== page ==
Hell Rell has been in the mixtape game for a while now, and has finally released his debut album, “For the Hell of It.” Rell’s style is infused with a few traditions, most notably the “New York hardcore” and “gangster” sounds, but ultimately it is his group â€“ The Diplomats â€“ which has most heavily influenced his sound. Cam’ron is the first credited executive producer, and it is quite evident: this album just has that Dipset feel. Whether that is a positive or a negative is up to the listener.
Fortunately for Hell Rell, he is a slightly better lyricist than most members of Dipset; unfortunately, “For the Hell of It” might not have that one banger that has the ability to propel him into the national spotlight. For real heads who like that hardcore New York sound, however, this may be good news, because there are very few songs that have been blatantly manufactured to get spins in the club or on the radio (see: Juelz Santana, “There It Go (The Whistle Song)”). This is not to say that such songs are completely absent â€“ “Show Off” is a weak crossover attempt â€“ but they tend to be consumed by the more biting tracks made for the streets.
The album starts out strong. In fact, make sure not to skip the intro, as it is a pretty good representation of what is to follow. On the first full length track, “Do It for the Hustlers,” Rell outlines his position clearly over arguably the best beat (by Knoxville) on the album:
“In the A, I heard they lean wit’ it rock wit’ it
Well on my block we machine wit’ it clock wit’ it
Come through your hood with the beam on top of it
Got five birds I’m trying to move every drop of it”
“Paperboy” follows boasting the most infectious hook on the album, that rare song that might be in your head when you wake up in the morning but even then won’t annoy you. Ablaze Da Architek mixes a surging bass line with a high-pitched string sample and a deep piano for Rell to spit over, and the collaboration works to perfection. Although Rell’s hardest-hitting jabs are serious raps about life in the ghetto, he proves he still has the ability to throw in a playful left hook:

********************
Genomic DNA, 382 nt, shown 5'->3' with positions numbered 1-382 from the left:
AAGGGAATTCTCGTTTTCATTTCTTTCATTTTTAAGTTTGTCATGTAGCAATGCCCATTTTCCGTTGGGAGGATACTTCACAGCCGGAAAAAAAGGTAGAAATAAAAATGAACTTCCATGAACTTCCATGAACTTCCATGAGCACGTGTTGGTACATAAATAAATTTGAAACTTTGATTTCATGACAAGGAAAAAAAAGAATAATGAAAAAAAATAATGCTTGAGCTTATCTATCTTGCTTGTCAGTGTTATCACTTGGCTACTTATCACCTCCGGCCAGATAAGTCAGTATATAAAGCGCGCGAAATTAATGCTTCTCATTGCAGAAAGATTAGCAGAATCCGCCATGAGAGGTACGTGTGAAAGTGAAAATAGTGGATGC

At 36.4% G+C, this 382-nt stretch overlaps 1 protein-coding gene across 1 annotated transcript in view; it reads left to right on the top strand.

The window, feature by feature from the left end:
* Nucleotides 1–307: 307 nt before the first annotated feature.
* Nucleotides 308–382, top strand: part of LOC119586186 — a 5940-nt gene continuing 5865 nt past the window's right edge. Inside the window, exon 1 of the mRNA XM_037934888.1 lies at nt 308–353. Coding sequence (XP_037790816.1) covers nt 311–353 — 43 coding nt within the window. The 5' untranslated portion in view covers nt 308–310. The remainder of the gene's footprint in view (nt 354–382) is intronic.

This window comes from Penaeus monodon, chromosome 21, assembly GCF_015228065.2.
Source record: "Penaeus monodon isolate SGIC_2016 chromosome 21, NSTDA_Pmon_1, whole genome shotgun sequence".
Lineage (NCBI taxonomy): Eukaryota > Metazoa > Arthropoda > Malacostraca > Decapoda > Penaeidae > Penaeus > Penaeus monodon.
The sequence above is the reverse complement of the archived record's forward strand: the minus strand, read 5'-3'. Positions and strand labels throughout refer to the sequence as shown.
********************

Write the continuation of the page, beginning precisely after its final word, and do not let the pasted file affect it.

“And this nigga get on the stand
And swear to God on ten bibles
Yea, he washed up
Fresh off ‘spin-cycle'”
Of course, there is the obligatory, recycled hustler talk, but if you can find one Dipset LP that doesn’t mention coke-pushing, let me know (seriously, shoot me an email, I’d love to hear it). However, refreshingly absent is the misogynism that pervades other Dipset albums (“Suck It or Not,” anyone?). On the contrary, Hell Rell shows his softer side on songs such as “Deep in Love,” where he talks about his love for daughters and his boys (okay, okay, and also for his money), and “Life in the Ghetto,” a tortured meditation on life in the streets.
Other highlights are “Streets Gonna Love Me” and “I’m the Shit” featuring Cam’ron, on which Rell shows he can rap with Dipset’s elite. In fact, despite some high-profile guest appearances â€“ Styles P, Young Dro, Juelz Santana, and to a lesser degree, JR Writer â€“ Hell Rell refuses to be outshone. Surprisingly, the best joints are the ones he does solo, a promising augury for a career that has just begun to take off.
“Niggas duck when I’m squirtin’ the two
Always got my gun near metal detectors
Didn’t work in the school
Plus I never did no work in the school
And all the teachers was gettin’ high
So I was pumpin’ work in the school”
-“Where You From”